The Crossing Places is set on the Norfolk Coast in England, near a salt marsh - a marshy area between solid land and the ocean. This particular salt marsh has many secrets.
Forensic Archaeology Professor Ruth Galloway loves the marsh and it's isolation. She participated in a dig on the marsh ten years ago that uncovered an ancient henge. She has chosen to make her home on the lonesome wetland.
When DCI Harry Nelson is called in to investigate what looks to be child's bones discovered in the marsh, he asks Ruth for help, given her expertise. When the bones are proven to be over 200o years old, Harry is disappointed. He was hoping they were the remains of a child named Lucy, who disappeared over ten years ago. No trace of her was ever found and the case has haunted Harry ever since. But when another child is taken, it seem the marsh may hold even more secrets.
Griffith's language and descriptions capture perfectly the barren beauty of the marsh. (It made me want to visit this area) Ruth herself is an wonderful character. She isn't a cookie cutter mystery heroine. She is highly intelligent, but unsure of herself in social situations. She worries about her weight, but at the same time doesn't give a damn. She lives by herself with her cats. Ruth interests Harry -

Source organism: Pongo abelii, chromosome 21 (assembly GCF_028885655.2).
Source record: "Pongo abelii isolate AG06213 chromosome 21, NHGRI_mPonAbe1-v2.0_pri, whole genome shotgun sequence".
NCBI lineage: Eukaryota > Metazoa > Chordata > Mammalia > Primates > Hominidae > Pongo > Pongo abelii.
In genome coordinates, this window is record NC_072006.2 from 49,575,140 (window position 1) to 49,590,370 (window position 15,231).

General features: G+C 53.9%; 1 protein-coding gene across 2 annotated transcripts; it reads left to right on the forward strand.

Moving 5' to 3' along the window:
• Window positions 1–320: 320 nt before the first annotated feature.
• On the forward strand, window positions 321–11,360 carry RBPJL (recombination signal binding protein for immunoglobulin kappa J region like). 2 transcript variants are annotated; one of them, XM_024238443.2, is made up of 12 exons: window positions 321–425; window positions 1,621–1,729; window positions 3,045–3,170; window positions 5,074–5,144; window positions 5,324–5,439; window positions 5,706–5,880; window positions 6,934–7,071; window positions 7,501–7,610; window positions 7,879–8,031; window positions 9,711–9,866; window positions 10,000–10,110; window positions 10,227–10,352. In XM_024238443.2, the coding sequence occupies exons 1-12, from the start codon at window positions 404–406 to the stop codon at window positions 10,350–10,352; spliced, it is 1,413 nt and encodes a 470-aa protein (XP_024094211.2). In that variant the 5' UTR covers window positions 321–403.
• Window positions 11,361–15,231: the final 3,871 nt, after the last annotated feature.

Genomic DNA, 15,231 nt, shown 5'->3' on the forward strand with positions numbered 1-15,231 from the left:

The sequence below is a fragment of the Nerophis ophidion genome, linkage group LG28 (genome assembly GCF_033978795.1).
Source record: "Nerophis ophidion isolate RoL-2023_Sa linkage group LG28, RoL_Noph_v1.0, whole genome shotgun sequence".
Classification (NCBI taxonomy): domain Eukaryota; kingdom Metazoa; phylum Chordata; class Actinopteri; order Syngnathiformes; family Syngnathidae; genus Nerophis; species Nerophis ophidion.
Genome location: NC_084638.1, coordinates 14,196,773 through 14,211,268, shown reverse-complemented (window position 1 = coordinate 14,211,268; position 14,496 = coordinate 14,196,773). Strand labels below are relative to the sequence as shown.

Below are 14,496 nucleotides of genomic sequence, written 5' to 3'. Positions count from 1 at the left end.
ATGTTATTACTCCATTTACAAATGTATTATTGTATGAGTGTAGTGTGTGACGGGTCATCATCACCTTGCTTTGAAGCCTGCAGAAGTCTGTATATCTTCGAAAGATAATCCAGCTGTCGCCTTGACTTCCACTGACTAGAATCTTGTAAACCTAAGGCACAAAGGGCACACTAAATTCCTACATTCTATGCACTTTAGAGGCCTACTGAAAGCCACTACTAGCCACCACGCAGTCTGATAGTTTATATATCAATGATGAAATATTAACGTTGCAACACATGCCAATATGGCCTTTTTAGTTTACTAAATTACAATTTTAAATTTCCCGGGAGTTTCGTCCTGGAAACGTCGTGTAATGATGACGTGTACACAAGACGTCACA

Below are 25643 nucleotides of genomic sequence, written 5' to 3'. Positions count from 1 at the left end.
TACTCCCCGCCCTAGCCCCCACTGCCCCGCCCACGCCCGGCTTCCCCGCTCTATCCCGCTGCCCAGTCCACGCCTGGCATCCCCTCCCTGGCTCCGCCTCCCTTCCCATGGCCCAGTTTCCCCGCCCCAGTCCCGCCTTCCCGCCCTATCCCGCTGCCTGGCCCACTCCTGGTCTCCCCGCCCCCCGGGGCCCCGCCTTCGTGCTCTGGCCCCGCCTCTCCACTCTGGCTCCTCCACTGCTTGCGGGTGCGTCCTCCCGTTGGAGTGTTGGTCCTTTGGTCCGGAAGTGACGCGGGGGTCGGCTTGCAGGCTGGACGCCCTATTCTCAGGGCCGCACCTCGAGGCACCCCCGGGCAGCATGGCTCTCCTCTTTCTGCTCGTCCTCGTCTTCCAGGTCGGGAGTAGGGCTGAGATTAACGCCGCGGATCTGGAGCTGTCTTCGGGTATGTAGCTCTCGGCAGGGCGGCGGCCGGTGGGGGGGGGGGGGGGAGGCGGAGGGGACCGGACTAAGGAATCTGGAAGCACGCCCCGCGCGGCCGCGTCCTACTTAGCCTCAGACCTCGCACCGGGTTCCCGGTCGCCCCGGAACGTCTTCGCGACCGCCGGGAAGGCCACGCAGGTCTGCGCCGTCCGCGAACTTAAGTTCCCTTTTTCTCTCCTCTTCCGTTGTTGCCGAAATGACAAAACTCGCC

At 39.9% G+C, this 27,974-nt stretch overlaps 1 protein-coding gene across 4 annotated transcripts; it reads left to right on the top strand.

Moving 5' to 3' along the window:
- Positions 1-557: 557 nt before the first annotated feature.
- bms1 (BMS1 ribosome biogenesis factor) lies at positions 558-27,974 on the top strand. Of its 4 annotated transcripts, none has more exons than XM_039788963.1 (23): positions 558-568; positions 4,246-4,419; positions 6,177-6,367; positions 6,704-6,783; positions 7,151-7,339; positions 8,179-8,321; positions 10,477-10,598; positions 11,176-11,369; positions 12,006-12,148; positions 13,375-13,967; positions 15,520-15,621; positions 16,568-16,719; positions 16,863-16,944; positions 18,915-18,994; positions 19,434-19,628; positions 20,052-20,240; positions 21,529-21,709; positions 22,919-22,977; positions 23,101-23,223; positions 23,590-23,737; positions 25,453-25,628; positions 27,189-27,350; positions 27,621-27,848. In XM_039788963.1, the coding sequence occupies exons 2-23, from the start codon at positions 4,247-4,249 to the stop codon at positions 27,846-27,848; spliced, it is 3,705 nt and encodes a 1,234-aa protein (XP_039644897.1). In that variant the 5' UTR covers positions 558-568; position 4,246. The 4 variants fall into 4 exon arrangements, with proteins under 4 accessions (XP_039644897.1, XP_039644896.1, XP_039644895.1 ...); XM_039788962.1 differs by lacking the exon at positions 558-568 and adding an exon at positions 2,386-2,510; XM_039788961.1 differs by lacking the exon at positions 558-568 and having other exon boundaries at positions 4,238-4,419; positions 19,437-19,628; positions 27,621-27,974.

"Like all forceful people (he calls it forceful rather than bullying), he prefers people who stand up to him, but in his job that doesn't happen ofter. People either despise him or kowtow to him. Ruth had done neither. She had looked him in the face, coolly, as an equal. He thinks he's never met anyone, any woman quite as sure of themselves as Ruth Galloway. "
The interpersonal relationship between Ruth and Harry provides an intriguing subplot. Populated by curious and enigmatic supporting characters, this is a mystery that is character driven. The plot is excellent as well and involved enough red herrings to keep me guessing until almost the end. But it is Ruth and Harry that intrigued me. The ending has been left open for further books featuring these two and I, for one, will be looking forward to it. I'm thrilled to discover a mystery author with a different take on the genre.